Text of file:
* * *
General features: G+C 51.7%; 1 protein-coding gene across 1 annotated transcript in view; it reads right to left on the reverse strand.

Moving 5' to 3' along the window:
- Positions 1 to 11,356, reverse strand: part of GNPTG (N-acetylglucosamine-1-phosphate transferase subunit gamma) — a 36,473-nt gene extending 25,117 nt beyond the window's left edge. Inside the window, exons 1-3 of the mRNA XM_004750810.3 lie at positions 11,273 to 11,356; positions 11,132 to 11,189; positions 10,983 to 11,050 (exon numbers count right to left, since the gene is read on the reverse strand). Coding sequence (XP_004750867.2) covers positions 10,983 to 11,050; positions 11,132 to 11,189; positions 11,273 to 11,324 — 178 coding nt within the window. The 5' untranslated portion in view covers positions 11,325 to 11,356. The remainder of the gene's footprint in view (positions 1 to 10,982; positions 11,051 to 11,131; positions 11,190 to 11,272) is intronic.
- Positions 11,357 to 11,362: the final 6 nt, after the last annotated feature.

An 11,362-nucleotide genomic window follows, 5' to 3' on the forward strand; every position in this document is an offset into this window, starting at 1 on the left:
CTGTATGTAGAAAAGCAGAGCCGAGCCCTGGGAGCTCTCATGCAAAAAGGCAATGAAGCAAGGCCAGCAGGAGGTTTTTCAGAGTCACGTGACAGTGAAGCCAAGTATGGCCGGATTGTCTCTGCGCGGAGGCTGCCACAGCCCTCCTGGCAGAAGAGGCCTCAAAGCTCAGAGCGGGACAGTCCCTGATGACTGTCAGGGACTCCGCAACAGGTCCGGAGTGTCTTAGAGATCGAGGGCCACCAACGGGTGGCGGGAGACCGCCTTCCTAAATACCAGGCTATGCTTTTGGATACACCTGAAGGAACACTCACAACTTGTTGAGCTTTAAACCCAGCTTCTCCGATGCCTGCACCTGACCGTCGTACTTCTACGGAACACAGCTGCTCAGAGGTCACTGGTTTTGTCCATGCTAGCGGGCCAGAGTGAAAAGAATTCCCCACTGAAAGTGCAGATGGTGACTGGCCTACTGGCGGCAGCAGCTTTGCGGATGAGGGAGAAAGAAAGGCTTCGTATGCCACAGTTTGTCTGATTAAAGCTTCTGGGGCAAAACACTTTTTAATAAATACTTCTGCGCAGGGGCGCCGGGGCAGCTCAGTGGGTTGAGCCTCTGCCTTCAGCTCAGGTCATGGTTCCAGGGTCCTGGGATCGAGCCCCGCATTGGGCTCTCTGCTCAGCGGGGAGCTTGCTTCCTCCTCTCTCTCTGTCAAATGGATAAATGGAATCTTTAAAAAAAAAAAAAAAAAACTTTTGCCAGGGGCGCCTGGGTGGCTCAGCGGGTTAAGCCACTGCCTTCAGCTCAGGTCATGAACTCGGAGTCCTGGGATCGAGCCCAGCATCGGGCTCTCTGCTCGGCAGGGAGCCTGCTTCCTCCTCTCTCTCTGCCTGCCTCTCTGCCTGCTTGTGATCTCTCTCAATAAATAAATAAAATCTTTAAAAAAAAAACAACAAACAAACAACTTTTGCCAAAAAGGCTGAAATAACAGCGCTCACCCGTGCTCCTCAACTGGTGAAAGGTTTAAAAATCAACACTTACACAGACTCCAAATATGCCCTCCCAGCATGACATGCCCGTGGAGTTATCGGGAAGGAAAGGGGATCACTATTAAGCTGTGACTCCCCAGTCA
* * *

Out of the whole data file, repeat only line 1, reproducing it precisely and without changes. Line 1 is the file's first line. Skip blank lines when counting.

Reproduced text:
General features: G+C 51.7%; 1 protein-coding gene across 1 annotated transcript in view; it reads right to left on the reverse strand.